death-cab-for-cutie-kintsugi

There’s something really disturbing about wishing for a devastating turn of events to someone’s personal life so that their art will benefit. And yet, in the words of one of history’s greatest orators Winston Churchill, “We shall draw from the heart of suffering itself the means of inspiration and survival.” It is hardly a surprise then, to find that- in the immediate residuum of his high-profile divorce to actress and musician Zooey Deschanel, Death Cab For Cutie frontman Ben Gibbard seems to have found the means for survival and perseverance through a renewed creative focus.

The album’s title, then, is a fitting epithet for the reverberations to come.  Kintsugi refers to the Japanese art form of fixing broken pottery by filling in the cracks with gold. This act is a conscious decision by the artist to embrace the flaws of an object as a way to highlight the history that object has gone through.

These flaws that have been patched up in gold have an obvious parallel in Gibbard’s own life. But in this instance, it is not just the aforementioned divorce that forms those golden crevices. Long-time collaborator and Death Cab For Cutie guitarist and song composer Chris Walla also announced his departure prior to Kintsugi. Even though Walla informed the band that he was leaving, he still stayed on board for one final album. Walla’s shadow haunts Kintsugi to a near-distracting degree. Whether it’s the somber harmonics of lead track “No Room in Frame,” the dancey alt-strumming of “Good Help (Is So Hard to Find),” or the barely there finger-plucked acoustic in “Hold No Guns,” the album is filled to the brim with memorable guitar lines, which- despite the mostly somber and downtrodden tone of the album- have a way of sticking with you.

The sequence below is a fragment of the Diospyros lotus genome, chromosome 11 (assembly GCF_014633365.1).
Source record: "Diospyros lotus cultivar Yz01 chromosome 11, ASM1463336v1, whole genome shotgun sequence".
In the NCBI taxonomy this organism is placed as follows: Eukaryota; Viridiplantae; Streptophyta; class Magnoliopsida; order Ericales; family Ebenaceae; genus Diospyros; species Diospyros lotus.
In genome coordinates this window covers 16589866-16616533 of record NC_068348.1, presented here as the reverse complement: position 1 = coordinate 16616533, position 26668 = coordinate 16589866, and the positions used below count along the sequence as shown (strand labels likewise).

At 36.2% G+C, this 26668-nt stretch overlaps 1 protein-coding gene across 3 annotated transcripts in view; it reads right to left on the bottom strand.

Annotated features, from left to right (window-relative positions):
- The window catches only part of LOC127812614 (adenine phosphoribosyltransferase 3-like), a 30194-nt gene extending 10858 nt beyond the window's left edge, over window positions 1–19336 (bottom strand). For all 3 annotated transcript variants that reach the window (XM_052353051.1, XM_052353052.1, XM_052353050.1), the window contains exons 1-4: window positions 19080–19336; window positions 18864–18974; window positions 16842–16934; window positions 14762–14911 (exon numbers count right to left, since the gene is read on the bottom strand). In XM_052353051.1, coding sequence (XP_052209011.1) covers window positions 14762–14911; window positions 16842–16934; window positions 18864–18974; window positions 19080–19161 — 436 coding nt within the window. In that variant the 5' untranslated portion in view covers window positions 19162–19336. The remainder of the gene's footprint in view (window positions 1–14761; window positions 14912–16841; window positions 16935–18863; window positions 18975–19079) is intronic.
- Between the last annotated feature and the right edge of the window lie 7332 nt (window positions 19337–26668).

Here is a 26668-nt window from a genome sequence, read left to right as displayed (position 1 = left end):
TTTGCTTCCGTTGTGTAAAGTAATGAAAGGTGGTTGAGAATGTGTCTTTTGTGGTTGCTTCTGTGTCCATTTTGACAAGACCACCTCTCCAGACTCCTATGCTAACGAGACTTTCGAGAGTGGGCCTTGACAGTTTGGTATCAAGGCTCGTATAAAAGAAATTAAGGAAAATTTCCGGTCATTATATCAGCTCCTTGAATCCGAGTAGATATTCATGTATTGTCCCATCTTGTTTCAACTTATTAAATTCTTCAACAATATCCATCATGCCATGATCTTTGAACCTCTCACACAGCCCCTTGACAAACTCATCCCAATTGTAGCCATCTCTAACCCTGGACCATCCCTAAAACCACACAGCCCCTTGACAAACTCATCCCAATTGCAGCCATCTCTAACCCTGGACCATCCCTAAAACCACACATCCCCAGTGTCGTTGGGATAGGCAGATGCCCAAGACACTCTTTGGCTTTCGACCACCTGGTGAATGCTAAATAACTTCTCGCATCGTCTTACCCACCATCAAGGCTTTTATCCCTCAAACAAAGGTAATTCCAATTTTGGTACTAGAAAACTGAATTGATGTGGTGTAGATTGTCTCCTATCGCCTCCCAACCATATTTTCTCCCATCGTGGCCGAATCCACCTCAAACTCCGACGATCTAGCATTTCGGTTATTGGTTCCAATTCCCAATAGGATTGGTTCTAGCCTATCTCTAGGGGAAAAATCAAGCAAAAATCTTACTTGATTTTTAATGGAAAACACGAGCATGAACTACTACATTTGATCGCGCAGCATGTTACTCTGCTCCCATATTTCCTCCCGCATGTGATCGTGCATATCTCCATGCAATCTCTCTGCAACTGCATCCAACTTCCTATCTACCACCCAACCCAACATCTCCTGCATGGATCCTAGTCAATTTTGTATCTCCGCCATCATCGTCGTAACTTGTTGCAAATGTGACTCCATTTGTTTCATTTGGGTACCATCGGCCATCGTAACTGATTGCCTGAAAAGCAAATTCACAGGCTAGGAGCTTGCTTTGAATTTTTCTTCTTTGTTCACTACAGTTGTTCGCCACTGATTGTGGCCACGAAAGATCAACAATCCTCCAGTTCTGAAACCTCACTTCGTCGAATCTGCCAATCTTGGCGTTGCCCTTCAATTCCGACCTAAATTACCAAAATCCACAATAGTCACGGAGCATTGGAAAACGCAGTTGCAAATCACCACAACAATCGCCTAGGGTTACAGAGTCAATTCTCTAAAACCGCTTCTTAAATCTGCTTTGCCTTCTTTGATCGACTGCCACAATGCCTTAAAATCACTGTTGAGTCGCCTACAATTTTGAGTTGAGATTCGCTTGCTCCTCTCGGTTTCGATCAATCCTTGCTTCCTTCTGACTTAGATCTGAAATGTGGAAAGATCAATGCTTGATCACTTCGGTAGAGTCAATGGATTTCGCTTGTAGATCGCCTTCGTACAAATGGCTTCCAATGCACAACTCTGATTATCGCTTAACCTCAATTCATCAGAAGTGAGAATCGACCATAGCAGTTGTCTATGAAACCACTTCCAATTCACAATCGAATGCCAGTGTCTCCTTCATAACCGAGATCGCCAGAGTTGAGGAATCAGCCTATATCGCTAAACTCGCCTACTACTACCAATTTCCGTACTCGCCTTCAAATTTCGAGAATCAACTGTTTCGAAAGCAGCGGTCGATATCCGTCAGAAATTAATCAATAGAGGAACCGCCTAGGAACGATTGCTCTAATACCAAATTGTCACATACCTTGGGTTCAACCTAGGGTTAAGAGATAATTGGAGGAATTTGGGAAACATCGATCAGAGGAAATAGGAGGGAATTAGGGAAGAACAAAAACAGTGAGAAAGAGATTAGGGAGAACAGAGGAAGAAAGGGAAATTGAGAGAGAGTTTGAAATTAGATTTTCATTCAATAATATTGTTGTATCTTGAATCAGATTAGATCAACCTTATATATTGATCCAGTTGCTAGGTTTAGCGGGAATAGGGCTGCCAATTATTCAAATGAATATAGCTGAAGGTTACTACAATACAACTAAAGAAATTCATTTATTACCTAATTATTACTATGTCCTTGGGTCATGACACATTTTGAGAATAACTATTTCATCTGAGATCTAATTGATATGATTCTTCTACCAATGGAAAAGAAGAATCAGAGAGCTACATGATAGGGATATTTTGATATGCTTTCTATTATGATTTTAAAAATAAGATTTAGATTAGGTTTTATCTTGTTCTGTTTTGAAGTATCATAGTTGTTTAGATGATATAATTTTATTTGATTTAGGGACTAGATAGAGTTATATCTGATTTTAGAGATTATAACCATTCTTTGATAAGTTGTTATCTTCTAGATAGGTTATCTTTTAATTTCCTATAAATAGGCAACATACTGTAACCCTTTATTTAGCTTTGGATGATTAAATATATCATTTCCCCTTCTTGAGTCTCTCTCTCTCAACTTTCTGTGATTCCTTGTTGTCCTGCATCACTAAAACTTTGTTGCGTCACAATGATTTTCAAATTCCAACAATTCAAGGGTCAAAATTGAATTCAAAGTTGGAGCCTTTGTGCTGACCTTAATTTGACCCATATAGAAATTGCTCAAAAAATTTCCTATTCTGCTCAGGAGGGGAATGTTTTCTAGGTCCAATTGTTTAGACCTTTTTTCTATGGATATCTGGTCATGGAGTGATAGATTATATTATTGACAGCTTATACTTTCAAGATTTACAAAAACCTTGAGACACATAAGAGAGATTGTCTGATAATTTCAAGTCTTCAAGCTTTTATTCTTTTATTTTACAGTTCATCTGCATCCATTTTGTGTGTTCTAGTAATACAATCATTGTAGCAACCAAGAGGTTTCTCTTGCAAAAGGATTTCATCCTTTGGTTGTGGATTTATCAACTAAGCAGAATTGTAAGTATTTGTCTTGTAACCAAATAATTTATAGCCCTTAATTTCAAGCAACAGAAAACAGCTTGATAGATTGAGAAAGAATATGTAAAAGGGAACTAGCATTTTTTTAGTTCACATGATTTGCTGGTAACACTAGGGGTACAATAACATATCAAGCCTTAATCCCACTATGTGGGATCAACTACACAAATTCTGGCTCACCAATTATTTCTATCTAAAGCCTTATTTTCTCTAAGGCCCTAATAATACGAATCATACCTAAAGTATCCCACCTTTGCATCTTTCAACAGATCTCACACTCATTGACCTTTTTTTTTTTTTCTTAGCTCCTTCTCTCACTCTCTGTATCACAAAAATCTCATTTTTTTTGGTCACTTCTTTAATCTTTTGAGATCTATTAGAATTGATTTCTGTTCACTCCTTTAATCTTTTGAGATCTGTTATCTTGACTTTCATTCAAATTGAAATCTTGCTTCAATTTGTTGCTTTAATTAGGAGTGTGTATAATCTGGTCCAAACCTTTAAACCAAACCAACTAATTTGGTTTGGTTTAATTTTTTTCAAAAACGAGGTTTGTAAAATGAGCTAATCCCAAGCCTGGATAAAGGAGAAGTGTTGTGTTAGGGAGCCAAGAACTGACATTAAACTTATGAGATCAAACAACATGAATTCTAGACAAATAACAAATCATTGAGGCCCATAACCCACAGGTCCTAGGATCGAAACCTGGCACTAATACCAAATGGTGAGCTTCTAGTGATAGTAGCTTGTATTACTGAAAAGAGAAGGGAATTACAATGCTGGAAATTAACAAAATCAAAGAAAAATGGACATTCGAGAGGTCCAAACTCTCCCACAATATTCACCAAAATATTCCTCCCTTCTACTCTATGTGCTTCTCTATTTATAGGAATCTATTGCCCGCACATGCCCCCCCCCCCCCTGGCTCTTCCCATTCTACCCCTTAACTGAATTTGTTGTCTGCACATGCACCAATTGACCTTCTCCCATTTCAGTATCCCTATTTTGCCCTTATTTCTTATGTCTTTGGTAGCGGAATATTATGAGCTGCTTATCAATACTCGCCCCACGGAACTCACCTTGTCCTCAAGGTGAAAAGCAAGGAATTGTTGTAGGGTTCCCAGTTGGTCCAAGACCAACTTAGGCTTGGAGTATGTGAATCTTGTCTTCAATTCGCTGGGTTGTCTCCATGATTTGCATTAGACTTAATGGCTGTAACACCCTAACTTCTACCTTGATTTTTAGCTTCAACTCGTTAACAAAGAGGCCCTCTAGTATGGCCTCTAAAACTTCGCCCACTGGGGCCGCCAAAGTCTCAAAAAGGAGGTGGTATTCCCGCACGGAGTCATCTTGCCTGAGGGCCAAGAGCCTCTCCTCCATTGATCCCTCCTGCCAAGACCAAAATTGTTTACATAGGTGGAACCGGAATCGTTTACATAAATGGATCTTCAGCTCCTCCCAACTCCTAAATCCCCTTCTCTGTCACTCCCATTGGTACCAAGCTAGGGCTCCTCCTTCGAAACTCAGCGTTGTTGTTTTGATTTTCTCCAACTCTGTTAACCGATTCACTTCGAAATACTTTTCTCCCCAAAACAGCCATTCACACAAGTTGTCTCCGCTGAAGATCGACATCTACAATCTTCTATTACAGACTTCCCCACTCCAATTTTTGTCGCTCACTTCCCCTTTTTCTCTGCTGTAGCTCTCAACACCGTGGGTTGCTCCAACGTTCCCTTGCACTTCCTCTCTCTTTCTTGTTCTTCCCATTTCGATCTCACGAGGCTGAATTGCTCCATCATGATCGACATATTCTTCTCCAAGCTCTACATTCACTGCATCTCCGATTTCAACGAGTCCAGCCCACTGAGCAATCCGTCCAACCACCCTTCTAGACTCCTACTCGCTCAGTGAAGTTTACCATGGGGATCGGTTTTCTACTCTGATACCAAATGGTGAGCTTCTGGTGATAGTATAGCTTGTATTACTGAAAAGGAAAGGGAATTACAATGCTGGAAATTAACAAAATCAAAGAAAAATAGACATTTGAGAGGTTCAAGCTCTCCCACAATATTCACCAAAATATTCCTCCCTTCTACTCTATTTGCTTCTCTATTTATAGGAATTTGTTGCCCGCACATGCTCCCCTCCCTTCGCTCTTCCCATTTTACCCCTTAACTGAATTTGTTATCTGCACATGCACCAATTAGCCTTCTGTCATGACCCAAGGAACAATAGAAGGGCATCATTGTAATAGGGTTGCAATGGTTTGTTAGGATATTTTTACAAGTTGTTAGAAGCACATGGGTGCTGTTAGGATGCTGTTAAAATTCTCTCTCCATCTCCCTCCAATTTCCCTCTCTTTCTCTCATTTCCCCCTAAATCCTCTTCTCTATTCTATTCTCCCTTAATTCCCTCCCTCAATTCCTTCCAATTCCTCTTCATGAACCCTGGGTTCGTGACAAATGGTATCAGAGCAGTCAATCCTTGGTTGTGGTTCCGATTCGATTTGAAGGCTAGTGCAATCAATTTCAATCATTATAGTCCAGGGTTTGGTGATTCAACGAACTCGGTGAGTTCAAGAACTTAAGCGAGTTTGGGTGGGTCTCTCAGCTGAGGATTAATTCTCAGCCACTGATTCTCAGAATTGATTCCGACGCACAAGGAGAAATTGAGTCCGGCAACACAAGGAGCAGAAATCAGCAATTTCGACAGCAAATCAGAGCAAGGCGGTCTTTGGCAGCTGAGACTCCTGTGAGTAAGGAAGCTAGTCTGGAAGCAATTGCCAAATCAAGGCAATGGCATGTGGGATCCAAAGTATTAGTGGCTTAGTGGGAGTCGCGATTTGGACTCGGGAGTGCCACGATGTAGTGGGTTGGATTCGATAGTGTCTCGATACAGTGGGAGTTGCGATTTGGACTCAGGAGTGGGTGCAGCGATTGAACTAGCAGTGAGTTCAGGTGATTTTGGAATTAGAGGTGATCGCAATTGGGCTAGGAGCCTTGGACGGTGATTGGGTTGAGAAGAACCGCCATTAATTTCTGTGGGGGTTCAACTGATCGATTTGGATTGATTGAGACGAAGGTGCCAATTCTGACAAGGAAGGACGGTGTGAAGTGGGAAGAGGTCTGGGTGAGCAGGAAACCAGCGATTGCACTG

Kintsugi, it should be said, isn’t particularly a surprising listen. There are still some of the same devastating one liners that Gibbard has become acclaimed for. “No Room in Frame,” the album’s opening prelude, sees Gibbard sings, “I guess it’s not a failure we could help/And we’ll both go on to get lonely with someone else. With someone else.” It’s a sobering early nadir to the record, where Gibbard allows his resolute solitude wash over him, a nihilist viewpoint on love coloring the narrative of the song. This is the work of a man with abandonment issues. The sparse production on the album highlights this desolate perspective, an effort that pales in comparison to the processed and polished album that precedes Kintsugi, Codes and Keys. While that record was a slick, upbeat experimentation in pop-rock from the band, Kintsugi- an altogether more predictable album, but certainly a bigger triumph- feels quintessentially Death Cab-ian.

The album’s greatest success, though, is in the track “Little Wanderer” It’s the kind of late-era career song that any band would be jealous of Death Cab for crafting. “Little Wanderer” is stunningly simple, elegant elegy to a long-distance relationship- and the failings that often accompany them. As Gibbard’s lover strays further away- as symbolized by the “photo of your window in Tokyo/Paris”- Gibbard hopes to become a beacon by which to guide her back home to him. “But someone’s got to be the lighthouse, and that someone’s got to be me,” he sings, in a somber, wistful tone.

While few of the other tracks on Kintsugi can reach the mastery of “Little Wanderer,” the album remains a much more heartbreaking and striking release than the band’s preceding album Codes and Keys. Longtime fans will undoubtedly find at least something to enjoy here, while new Death Cab For Cutie fans may be recruited by the album’s atmospheric and intricate production. Kintsugi is one of 2015’s first true must listen releases.